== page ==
This is an early-'70s effort that shows the great country songstress to be literally bursting with a spirit of independence, proud of her unique approach to the genre. Listeners who think she didn't really revel in the Appalachian sound until abandoning the commercial country world in the late '90s will find this to be an innovative blend of the country session band sound with mountain ballad-style chord changes, including some dark-sounding minor and modal action. She wrote practically every song on this record. And she co-wrote the exception, a fantastic number entitled "When Possession Gets Too Strong" that should be added to the country & western canon of possible counterattacks to "Stand By Your Man." The material is all strong enough to make this seem like an actual original album effort, but something is rotten in the state of Denmark, or should we say Tennessee. The liner notes hint at this being a repackaging or collection, although it doesn't exactly explain for where or from what. The painting on the front cover is, in a word, horrifying. This also has to be one of the shortest albums ever released. There are people who would be upset if these tracks represented the contents of one side of an album, let alone both sides of the vinyl slab. Perhaps the song "I'm Doing This for Your Sake" was written for the mastering engineer, who had to leave early for a golf date. Besides all that, vintage Parton.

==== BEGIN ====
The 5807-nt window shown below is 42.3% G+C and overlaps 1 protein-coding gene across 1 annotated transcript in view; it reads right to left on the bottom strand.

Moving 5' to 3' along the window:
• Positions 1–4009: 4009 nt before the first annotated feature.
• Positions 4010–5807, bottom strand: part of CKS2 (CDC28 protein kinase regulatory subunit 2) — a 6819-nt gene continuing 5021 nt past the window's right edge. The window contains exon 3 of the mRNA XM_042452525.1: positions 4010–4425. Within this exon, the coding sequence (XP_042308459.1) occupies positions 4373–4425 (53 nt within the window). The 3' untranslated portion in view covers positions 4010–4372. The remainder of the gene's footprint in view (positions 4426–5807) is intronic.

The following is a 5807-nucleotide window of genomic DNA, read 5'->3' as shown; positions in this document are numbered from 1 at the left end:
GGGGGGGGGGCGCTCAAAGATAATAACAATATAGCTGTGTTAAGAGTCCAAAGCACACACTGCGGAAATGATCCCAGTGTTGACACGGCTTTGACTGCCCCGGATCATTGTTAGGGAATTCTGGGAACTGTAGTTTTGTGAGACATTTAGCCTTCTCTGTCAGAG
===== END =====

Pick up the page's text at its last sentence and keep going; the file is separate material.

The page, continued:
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AllMusic Review by Eugene Chadbourne